In the present invention, the chlorine content of a methyltrialkoxysilane or its partially hydrolyzed condensate which is due to hydrogen chloride by-product or unhydrolyzed methylchlorosilane is not critical.
In the present invention, ammonia or amines serve to neutralize chlorine atoms which remain in the alkoxylation product, and act as a catalyst for the hydrolysis and condensation of the methyltrialkoxysilane. Examples of suitable amines include monomethylamine, dimethylamine, monoethylamine, diethylamine and ethylenediamine.
Ammonia is preferred, since it is less toxic and inexpensive, and can be readily removed. Generally, a commercially available aqueous ammonia solution (concentration: 28%) is used.
The amount of ammonia or amine used must be sufficient to neutralize chlorine atoms present in the alkoxysilane or its partially hydrolyzed condensate as described above and to catalyze the hydrolysis and condensation. Furthermore, the amount must be minimized from the standpoint of its removability. If less amounts of ammonia or amine are used, the hydrolysis and condensation of the alkoxysilane will not proceed, and therefore the desired product will not be obtainable.
The amount of an aqueous solution of ammonia or amine used must be sufficient to account for more than twice the stoichiometric amount of water required to hydrolyze the alkoxy groups of the alkoxysilane or its partially hydrolyzed condensate described above and the chlorine atoms of unreacted chlorosilane. The upper limit of the amount of aqueous solution used is not critical. However, if a more aqueous solution is used, it will be disadvantageous to the reaction process and the reaction time will be extended. If a less aqueous solution is used, an alcohol by-product will interfere with the hydrolysis, so that the reaction time will be extended and a powder having an improved flow property will not be obtained.
According to the present invention, the hydrolysis and condensation reaction can be conducted by dropwise addition of a methyltrialkoxysilane to an aqueous solution of ammonia or an amine under stirring. Upon stirring for several hours after the addition, the desired product is obtained. Preferably the hydrolysis-condensation reaction is conducted under heating, since the reaction time can thereby be reduced to obtain the desired product more readily. The heating temperature can be varied depending on the amount of the alkoxysilane or its partially hydrolyzed condensate described above or the amount of aqueous solution of ammonia or amine. Generally the temperature may be the reflux temperature of the reaction mixture. The reaction time is 1 to 2 hours at 70.degree. to 90.degree. C.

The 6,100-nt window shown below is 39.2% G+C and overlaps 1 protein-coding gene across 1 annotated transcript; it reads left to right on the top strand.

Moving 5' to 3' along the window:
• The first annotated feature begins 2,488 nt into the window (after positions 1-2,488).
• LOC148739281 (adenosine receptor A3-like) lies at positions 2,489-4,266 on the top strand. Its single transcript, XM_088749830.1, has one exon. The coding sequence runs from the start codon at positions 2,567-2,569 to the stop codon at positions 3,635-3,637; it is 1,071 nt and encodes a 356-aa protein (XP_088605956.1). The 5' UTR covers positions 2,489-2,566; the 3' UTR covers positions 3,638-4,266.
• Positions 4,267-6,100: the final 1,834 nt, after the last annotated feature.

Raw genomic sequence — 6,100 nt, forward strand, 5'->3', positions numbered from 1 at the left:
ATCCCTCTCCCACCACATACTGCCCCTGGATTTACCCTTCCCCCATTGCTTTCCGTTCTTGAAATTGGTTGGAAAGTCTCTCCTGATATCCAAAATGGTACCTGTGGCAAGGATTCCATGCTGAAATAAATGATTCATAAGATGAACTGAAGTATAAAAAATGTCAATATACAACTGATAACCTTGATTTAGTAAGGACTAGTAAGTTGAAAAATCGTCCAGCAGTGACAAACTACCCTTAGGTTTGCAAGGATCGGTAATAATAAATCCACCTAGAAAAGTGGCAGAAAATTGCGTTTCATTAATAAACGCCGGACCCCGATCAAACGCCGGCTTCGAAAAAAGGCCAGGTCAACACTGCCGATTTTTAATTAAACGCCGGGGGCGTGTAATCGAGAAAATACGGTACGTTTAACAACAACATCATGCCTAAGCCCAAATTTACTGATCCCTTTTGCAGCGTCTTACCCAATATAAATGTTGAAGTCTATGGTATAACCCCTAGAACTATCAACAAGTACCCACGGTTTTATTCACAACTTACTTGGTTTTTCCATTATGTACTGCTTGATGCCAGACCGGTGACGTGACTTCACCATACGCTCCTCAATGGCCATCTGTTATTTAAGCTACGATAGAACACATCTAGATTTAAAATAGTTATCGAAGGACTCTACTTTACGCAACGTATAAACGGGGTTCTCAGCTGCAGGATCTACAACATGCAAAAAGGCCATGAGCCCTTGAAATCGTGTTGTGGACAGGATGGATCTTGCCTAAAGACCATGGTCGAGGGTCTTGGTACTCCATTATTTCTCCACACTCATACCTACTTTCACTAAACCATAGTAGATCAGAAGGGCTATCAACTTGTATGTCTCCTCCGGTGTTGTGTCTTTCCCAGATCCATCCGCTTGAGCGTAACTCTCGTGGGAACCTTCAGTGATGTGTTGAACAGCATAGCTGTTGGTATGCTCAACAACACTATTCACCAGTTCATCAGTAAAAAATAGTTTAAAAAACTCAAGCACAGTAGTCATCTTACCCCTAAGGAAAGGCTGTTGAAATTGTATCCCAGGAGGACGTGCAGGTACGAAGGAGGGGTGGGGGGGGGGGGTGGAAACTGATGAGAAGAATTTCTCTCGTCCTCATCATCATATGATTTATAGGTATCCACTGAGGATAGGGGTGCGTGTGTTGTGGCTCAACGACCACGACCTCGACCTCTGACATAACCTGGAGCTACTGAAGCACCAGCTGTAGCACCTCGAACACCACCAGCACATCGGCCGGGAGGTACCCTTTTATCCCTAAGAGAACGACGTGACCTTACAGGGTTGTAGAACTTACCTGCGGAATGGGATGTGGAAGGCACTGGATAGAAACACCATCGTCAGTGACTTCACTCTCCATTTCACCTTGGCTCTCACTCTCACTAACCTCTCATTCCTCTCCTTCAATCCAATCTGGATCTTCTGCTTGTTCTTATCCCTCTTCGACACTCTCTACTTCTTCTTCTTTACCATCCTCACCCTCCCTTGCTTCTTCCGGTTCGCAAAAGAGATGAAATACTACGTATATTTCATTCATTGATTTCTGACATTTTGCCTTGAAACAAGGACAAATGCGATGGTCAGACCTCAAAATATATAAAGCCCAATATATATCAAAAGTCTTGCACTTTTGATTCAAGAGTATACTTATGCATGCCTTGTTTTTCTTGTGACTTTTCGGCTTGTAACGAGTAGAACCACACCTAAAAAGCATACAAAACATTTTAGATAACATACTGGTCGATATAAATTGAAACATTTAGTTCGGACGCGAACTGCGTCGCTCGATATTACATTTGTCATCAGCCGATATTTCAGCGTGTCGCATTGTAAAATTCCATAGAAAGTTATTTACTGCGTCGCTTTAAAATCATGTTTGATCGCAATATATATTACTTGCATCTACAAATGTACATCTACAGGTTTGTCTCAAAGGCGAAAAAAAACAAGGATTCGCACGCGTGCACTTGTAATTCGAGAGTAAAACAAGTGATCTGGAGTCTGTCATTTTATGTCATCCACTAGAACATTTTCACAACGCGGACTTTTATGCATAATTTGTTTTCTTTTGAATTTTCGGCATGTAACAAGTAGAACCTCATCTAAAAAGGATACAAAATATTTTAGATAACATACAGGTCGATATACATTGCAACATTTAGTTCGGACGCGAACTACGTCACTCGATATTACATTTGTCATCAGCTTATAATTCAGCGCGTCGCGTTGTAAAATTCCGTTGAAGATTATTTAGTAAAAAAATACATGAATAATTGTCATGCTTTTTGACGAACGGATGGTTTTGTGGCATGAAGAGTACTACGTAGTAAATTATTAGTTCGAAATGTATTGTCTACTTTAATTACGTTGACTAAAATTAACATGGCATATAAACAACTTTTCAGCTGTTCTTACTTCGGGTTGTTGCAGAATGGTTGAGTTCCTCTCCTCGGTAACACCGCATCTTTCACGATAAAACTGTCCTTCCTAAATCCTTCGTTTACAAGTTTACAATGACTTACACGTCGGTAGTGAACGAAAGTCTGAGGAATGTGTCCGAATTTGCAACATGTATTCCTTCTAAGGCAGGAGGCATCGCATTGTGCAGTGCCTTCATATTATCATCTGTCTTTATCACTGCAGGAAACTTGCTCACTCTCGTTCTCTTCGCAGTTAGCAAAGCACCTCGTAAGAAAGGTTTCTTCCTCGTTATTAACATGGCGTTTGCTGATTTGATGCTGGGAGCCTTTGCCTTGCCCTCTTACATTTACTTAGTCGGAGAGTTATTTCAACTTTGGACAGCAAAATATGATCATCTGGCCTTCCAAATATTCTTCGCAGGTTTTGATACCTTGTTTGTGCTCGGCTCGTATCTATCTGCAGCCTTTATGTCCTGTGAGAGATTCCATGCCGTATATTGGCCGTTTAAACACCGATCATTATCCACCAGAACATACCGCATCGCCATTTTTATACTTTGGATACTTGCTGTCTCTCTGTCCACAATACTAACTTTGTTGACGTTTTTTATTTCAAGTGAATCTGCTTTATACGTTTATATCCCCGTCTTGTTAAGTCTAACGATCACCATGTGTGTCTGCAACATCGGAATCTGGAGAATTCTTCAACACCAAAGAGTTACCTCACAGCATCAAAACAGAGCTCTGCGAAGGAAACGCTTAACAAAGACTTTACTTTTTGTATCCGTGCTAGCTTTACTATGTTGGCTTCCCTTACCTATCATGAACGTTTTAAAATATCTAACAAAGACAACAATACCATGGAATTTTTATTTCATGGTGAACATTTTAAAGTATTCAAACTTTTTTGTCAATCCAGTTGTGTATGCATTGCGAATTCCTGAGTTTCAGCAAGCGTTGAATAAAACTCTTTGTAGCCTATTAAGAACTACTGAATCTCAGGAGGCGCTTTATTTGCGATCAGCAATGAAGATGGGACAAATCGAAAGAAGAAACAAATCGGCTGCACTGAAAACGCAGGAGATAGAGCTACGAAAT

When the reaction is conducted under the conditions as described above, a precipitate of polymethylsilsesquioxane separates out as the reaction proceeds. The precipitate is collected, washed with water and dried to give the desired powder product having an improved flow property and good compatibility with synthetic resins.
The polymethylsilsesquioxanes prepared according to the present invention are useful as desiccant for a fire extinguishant powder, as an anti-caking agent for a variety of powder products, as an additive for cosmetics, or as a filler for synthetic resins. For example, when the polymethylsilsesquioxane prepared according to the present invention is added as an extender pigment in place of conventional pigments such as talc or mica powder to a heat-resistant coating material which contains a silicone varnish as the vehicle, the compatibility between the varnish and the extender pigment is excellent so that a coated film having good gloss, improved heat resistance and resistance to cracking or peeling can be formed.